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Salary mostly depends on experience, education, location, industry, and unfortunately, factors such as gender. Also, most data scientists have all the three skills and more (R + Python + SQL), so it is hard to assess which one is the most valuable.

Source for picture: click here (numbers are from 2014)

You could do a survey, asking data scientists which skills they were hired for, and break the results down into 8 categories:

  • no R, no Python, no SQL
  • R, no Python, no SQL  
  • no R, Python, no SQL  
  • no R, no Python, SQL
  • R, Python, no SQL
  • R, no Python, SQL
  • no R, Python, SQL
  • R, Python, SQL

And then compute the average salary in each category, maybe broken down by education / experience / location. Or you can think logically, concluding that

  • Python can do everything (web development, data science, and so on), in particular in production mode, has great data science libraries, and thus commands the highest salary boost
  • R is somewhat specialized and limited to statistical analysis, thus commanding a lower salary boost
  • SQL is extensively used and a very popular skill; in addition SQL queries are much easier to automate or outsource than Python coding, thus commanding the lowest salary boost. Though not knowing SQL might mean no job offer even if you are an expert in Python or R.

Then you can do some search using Indeed.com, and get salary per location for these three skills. Below are numbers for San Francisco, as of April 2016 (big contrast with the above picture corresponding to 2014, but the numbers below are for all job ads including architects and software engineers, not just data scientists). The number in parentheses represents the number of job openings.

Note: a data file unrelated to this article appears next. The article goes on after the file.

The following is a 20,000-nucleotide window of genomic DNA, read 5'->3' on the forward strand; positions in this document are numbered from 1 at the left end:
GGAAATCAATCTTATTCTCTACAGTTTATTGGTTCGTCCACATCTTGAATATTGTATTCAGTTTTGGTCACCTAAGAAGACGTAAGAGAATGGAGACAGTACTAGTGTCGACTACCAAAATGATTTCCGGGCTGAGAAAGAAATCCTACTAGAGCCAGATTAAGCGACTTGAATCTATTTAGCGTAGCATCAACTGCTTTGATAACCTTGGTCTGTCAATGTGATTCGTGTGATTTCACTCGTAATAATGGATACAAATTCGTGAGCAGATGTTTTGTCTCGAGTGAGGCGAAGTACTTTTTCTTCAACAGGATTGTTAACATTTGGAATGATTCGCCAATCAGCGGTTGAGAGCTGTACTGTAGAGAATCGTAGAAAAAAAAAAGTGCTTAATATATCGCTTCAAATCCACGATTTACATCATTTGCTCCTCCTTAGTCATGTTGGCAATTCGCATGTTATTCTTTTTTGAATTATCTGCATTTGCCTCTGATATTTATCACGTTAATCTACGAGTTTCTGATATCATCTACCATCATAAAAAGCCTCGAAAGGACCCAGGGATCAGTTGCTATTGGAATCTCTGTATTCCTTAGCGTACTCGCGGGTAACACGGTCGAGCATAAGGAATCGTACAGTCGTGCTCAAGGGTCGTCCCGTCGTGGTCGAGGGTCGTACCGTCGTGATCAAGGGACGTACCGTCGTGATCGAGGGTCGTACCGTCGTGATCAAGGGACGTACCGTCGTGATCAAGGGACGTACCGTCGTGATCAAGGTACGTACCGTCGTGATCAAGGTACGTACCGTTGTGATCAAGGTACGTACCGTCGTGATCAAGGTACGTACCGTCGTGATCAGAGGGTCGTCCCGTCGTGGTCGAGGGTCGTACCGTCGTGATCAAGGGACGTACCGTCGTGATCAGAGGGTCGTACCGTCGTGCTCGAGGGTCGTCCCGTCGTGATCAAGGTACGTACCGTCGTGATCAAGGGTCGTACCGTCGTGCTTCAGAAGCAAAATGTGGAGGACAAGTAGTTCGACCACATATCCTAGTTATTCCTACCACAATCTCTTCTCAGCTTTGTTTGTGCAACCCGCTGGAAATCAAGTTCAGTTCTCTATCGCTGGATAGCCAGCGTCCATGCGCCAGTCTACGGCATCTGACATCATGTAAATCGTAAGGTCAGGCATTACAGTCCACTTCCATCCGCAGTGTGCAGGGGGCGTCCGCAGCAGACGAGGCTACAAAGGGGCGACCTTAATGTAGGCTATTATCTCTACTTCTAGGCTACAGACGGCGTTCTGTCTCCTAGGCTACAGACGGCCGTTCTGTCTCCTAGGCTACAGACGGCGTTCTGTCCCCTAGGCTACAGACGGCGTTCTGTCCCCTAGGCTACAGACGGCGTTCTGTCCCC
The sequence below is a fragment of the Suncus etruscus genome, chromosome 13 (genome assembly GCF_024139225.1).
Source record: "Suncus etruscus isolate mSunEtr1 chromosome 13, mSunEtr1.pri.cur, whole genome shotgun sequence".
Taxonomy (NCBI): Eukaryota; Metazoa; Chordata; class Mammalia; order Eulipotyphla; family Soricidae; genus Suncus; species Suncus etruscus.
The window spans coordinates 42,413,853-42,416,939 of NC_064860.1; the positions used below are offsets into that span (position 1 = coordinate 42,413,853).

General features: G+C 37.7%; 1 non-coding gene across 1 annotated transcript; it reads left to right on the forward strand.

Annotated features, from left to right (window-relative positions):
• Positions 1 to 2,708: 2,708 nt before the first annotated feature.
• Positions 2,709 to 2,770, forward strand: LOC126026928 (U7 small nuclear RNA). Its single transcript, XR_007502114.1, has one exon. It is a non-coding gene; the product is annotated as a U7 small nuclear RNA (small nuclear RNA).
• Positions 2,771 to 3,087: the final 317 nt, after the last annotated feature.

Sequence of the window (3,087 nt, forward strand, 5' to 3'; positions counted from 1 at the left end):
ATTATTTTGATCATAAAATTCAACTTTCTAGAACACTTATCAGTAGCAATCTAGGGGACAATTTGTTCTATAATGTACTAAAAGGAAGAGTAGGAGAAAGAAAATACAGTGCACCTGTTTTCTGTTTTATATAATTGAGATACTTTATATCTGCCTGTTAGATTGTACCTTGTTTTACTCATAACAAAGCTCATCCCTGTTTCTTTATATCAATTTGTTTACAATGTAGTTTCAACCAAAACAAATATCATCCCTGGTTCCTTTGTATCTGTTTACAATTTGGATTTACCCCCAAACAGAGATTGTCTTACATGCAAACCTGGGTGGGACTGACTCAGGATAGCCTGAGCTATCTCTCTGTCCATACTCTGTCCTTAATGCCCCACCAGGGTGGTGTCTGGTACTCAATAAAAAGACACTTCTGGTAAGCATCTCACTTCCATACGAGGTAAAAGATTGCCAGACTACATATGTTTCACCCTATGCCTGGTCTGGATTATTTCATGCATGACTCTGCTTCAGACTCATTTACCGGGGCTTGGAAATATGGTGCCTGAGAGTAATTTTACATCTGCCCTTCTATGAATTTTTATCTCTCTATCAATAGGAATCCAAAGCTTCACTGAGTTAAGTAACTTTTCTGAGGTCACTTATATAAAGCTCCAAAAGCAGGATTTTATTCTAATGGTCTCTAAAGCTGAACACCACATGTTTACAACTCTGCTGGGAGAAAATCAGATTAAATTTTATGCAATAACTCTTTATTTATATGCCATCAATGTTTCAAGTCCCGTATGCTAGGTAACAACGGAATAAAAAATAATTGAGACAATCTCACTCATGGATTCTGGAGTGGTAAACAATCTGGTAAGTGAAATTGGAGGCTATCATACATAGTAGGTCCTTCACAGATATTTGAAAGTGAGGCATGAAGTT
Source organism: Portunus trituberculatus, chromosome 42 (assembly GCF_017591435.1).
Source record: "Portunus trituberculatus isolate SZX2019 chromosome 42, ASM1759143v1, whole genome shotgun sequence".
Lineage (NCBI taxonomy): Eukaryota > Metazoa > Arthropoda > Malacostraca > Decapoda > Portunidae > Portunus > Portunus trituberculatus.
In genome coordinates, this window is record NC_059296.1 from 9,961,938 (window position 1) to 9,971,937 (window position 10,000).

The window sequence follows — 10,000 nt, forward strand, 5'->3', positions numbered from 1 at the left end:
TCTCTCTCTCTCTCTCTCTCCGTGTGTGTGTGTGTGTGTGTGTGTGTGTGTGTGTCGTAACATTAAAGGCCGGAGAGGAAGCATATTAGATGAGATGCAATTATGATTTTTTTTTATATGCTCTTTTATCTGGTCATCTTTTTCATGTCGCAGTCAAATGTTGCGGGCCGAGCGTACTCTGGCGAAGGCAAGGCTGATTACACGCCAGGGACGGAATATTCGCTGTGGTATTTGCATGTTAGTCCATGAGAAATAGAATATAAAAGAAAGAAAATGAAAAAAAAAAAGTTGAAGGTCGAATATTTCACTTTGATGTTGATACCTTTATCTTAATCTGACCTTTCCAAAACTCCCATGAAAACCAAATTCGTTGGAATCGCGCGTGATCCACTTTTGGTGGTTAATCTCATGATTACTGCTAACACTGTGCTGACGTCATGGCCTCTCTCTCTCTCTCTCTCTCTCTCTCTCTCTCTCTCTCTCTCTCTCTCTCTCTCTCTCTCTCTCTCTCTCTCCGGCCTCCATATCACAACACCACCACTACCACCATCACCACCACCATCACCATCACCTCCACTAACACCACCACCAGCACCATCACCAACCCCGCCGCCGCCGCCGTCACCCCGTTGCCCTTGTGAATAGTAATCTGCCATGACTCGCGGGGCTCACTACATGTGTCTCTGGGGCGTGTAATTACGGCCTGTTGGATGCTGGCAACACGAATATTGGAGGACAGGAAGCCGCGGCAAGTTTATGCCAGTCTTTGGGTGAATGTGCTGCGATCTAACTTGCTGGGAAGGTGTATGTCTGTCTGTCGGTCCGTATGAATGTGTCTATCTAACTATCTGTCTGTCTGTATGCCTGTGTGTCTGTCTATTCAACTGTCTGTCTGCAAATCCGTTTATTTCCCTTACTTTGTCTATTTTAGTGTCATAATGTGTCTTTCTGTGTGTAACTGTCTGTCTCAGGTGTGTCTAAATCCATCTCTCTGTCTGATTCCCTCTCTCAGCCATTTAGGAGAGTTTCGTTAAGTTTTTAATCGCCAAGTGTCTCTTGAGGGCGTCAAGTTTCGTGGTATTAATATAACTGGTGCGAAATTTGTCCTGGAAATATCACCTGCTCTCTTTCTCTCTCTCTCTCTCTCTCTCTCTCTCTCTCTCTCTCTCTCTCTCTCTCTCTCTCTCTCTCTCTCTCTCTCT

Python
  • $90,000+ (3776)
  • $100,000+ (3316)
  • $110,000+ (2451)
  • $120,000+ (1492)
  • $130,000+ (744)
R
  • $40,000+ (1437)
  • $65,000+ (1138)
  • $85,000+ (894)
  • $105,000+ (583)
  • $120,000+ (338)
SQL
  • $75,000+ (5084)
  • $90,000+ (4068)
  • $100,000+ (3152)
  • $110,000+ (2042)
  • $120,000+ (1201)

It seems, if this data is correct, that SQL commands higher salaries than R, contrarily to my intuition. These numbers, based on recent job ads, can be found here (you can select the skill or location). Do you know why SQL commands higher earnings than R? 

Other interesting search results for San Francisco include the following:

Data Science

  • $65,000+ (6743)
  • $90,000+ (5288)
  • $105,000+ (3972)
  • $115,000+ (2843)
  • $125,000+ (1667)

Python + R

  • $75,000+ (70)
  • $95,000+ (54)
  • $110,000+ (44)
  • $120,000+ (30)
  • $130,000+ (16)

Python + SQL

  • $95,000+ (22)
  • $110,000+ (17)
  • $115,000+ (16)
  • $125,000+ (9)
  • $140,000+ (5)

R + SQL

  • $80,000+ (19)
  • $85,000+ (17)
  • $100,000+ (13)
  • $110,000+ (10)
  • $125,000+ (4)

Sounds like Python + SQL might be the best combination. What is weird is that Python + R seems to command a lower salary than just Python alone. And if you know SQL, it gives you a nice boost if you are an R programmer.

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I've always wondered if these salary surveys are normalized by cost of living. Salaries in the absence of knowledge about how much of that income is truly expendable are pretty meaningless. Someone working in San Francisco will necessary make more than someone living in Dallas simply because the cost of living in San Francisco is higher than the cost of living in Dallas. You have to make more in San Francisco to maintain the equivalent standard of living you could have in Dallas. I would be interested in knowing the results of this breakdown if salaries were normalized to one city. It's entirely possible these language groups are confounded by location. Maybe Python + R positions are predominately not on the West Coast.